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Egypt's Sudanese despair after killings

1/2/2006 9:14pm

CAIRO, Egypt (Reuters) -- Halima Baraka cried quietly on Monday as she recalled how she lost her 11-year old son in the panic that ensued when Egyptian police cleared a Sudanese refugee protest camp last Friday, leaving at least 27 dead.

A Sudanese father, Abdelaziz Mohamed, standing nearby whispered that he did not know what to do with the body of his 9-month-old daughter, which he said was at a hospital morgue.

A morgue official on Sunday said the number of Sudanese killed in the clash with police had reached 27, including 11 children. The morgue had previously said 23 were killed.

People close by Mohamed scrambled around a pile of photos, books and other belongings that were dumped on the floor of a church after being moved from the protest site.

"I was exhausted. There was chaos and I couldn't find him. I don't know whether he's dead or alive," Baraka said.

She was standing in a squalid room in Cairo's Notre Dame church, which houses up to 2,000 of the roughly 3,500 Sudanese protestors who Egyptian police had forcibly moved from a protest camp outside U.N. offices in an affluent Cairo district.

The protesters had been at the camp for up to three months demanding that the U.N.'s refugee agency move them to another country, citing racism and a lack of jobs, education and health care in Egypt since they fled violence in Sudan.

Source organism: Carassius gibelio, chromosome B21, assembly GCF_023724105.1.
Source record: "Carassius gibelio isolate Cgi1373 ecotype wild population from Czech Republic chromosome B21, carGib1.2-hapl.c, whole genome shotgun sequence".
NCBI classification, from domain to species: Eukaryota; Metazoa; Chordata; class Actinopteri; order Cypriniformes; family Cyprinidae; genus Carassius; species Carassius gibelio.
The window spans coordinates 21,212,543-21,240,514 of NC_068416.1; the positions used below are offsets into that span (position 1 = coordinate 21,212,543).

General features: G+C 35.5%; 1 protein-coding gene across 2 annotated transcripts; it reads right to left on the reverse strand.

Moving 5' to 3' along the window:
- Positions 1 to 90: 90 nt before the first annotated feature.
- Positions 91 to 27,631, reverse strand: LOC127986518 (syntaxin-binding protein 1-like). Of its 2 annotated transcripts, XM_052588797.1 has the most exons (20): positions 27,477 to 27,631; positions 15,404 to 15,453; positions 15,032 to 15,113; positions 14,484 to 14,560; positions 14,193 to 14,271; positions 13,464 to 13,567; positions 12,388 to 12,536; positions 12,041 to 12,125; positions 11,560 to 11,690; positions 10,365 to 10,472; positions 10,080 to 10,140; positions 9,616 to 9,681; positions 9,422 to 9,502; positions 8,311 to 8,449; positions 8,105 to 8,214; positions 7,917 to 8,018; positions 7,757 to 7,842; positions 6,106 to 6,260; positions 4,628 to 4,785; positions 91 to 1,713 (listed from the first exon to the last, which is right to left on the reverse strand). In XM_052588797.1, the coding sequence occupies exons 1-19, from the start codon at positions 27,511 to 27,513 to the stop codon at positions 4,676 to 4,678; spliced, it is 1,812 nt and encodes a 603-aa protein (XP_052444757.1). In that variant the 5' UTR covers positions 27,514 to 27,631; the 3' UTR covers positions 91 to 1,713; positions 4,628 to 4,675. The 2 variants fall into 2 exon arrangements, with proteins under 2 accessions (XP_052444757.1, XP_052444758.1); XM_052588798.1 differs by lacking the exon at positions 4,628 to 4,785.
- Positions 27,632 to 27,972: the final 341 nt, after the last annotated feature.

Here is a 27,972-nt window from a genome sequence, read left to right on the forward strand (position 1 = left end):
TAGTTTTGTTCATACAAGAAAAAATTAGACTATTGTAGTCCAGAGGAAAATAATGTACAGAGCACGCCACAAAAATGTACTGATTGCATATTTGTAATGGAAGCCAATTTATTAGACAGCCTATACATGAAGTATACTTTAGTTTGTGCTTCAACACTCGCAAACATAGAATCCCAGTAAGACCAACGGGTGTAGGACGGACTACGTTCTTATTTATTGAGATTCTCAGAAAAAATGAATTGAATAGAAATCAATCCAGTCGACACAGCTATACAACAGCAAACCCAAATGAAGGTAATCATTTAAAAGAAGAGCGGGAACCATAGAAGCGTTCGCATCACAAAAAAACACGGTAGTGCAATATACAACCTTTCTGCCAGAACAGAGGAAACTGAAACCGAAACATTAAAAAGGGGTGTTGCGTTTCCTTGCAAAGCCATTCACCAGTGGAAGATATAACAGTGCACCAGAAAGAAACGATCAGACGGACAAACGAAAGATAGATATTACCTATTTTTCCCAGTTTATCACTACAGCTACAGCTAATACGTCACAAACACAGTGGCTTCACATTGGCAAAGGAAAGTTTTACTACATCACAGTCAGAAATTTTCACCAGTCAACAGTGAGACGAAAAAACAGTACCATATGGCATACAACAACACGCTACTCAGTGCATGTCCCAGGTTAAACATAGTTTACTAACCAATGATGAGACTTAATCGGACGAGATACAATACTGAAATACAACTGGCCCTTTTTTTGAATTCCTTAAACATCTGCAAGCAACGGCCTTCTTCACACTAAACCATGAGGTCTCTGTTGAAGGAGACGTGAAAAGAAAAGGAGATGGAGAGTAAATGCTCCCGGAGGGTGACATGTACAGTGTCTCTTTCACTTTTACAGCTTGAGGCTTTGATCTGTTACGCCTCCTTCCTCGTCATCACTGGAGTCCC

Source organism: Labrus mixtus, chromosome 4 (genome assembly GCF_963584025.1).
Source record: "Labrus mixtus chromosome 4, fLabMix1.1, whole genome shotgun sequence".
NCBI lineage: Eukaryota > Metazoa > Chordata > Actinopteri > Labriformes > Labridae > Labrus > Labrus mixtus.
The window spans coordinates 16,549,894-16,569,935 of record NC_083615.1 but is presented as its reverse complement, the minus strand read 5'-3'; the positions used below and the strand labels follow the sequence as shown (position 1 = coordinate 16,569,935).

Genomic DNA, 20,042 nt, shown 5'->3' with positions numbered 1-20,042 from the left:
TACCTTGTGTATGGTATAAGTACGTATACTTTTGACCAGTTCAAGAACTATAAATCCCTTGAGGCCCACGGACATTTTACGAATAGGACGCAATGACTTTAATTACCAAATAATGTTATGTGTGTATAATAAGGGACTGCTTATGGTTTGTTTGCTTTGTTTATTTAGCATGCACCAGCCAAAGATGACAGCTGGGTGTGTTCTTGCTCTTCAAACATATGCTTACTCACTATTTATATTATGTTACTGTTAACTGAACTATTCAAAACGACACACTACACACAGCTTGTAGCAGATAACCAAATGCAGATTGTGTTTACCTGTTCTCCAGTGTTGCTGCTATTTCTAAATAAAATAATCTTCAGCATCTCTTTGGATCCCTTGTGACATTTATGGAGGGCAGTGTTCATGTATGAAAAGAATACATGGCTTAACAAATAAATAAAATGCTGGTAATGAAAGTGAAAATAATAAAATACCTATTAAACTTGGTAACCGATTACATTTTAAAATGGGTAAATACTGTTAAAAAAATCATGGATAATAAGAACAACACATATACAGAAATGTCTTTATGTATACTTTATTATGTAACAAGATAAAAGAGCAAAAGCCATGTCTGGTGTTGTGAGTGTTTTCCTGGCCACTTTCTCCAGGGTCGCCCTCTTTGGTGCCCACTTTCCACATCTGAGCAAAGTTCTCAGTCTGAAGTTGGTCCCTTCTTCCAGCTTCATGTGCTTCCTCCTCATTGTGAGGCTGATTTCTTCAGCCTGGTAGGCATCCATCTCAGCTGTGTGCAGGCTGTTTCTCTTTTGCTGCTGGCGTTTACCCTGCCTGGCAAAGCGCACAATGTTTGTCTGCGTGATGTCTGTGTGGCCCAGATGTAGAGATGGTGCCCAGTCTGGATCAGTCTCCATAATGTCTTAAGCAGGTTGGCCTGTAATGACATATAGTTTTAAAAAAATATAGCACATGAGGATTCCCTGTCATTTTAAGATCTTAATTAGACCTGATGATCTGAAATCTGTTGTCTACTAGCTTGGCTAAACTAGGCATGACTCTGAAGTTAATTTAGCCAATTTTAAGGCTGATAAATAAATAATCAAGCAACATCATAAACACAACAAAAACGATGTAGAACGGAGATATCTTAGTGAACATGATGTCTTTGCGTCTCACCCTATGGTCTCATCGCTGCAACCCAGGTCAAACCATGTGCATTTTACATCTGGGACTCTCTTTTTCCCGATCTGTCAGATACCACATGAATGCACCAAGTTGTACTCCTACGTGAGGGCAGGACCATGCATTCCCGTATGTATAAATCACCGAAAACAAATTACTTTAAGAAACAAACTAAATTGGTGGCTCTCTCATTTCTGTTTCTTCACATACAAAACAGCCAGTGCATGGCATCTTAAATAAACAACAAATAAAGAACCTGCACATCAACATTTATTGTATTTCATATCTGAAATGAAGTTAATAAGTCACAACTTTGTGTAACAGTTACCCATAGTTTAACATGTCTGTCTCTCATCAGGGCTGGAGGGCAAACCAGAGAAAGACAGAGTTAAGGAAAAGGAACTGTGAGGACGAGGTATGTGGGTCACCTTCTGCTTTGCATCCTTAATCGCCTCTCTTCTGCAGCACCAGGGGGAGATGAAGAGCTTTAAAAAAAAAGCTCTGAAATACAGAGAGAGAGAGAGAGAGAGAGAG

Police used water cannons and beat people with truncheons to move them from the camp after officials failed to persuade them to board buses voluntarily. Talks with the U.N. refugee arm to end the protest had failed two weeks earlier.

"We want to move to a country that treats us like human beings, where we can live in freedom ... Ask anyone -- we can't send our children to school. The one job we're allowed to do here is be a cleaner," said Fawzia Adam, from western Sudan.

Egypt calls for investigation
"The Egyptian government will never help. The U.N. just stood by. If there's no solution we will all have to just kill ourselves. This is the final solution, so that world knows it's impossible to live like this," she added.

The office of the U.N. High Commissioner for Refugees (UNHCR) has called the deaths a tragedy but has said it cannot resettle them all in another country because many are looking for a better life and are not refugees fleeing conflict.

Egypt has high unemployment and the UNHCR has said ordinary Egyptians face similar problems in accessing state services. The refugees said discrimination made their situation worse.

The Egyptian government has called for an investigation into the "large" number of deaths of women and children, a report from Egypt's official Middle East News Agency (MENA) said.

The report said the government had ruled out an international investigation and added that the police had exhausted peaceful means to end the protest. It said people had thrown bricks and stones at the police.

"Egypt has dealt with the sit-in of the refugees with wisdom and patience," MENA quoted Egyptian Foreign Minister Ahmed Aboul Gheit as saying.

Refugees at Notre Dame church said hundreds had been detained. An Interior Ministry denied that any Sudanese were being held in connection with the clashes.

Sudan's north-south civil war lasted over two decades and made 4 million people homeless. A separate conflict in the western Darfur region has produced a further 2 million refugees.

A peace agreement in January 2005 ended the north-south civil war but many Sudanese say it is not safe to return home as the deal is fragile.

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